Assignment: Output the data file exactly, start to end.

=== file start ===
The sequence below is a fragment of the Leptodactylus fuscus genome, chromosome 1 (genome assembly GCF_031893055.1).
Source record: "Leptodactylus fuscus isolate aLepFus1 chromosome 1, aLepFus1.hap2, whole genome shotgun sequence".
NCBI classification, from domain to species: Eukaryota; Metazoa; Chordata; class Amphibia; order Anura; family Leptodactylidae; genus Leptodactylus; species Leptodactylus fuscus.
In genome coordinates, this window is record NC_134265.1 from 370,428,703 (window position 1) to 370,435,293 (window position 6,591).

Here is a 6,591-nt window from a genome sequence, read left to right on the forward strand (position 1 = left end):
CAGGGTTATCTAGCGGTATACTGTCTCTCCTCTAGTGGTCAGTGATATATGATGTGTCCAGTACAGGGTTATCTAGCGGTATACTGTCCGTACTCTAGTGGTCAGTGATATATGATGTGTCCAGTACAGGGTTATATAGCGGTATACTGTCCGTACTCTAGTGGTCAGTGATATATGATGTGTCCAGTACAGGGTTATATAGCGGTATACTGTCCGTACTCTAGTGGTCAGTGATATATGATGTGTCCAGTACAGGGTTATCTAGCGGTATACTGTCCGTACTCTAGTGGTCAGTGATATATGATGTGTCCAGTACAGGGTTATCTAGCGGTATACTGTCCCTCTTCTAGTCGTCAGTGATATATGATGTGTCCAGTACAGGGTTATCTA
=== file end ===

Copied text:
The sequence below is a fragment of the Leptodactylus fuscus genome, chromosome 1 (genome assembly GCF_031893055.1).
Source record: "Leptodactylus fuscus isolate aLepFus1 chromosome 1, aLepFus1.hap2, whole genome shotgun sequence".
NCBI classification, from domain to species: Eukaryota; Metazoa; Chordata; class Amphibia; order Anura; family Leptodactylidae; genus Leptodactylus; species Leptodactylus fuscus.
In genome coordinates, this window is record NC_134265.1 from 370,428,703 (window position 1) to 370,435,293 (window position 6,591).

Here is a 6,591-nt window from a genome sequence, read left to right on the forward strand (position 1 = left end):
CAGGGTTATCTAGCGGTATACTGTCTCTCCTCTAGTGGTCAGTGATATATGATGTGTCCAGTACAGGGTTATCTAGCGGTATACTGTCCGTACTCTAGTGGTCAGTGATATATGATGTGTCCAGTACAGGGTTATATAGCGGTATACTGTCCGTACTCTAGTGGTCAGTGATATATGATGTGTCCAGTACAGGGTTATATAGCGGTATACTGTCCGTACTCTAGTGGTCAGTGATATATGATGTGTCCAGTACAGGGTTATCTAGCGGTATACTGTCCGTACTCTAGTGGTCAGTGATATATGATGTGTCCAGTACAGGGTTATCTAGCGGTATACTGTCCCTCTTCTAGTCGTCAGTGATATATGATGTGTCCAGTACAGGGTTATCTA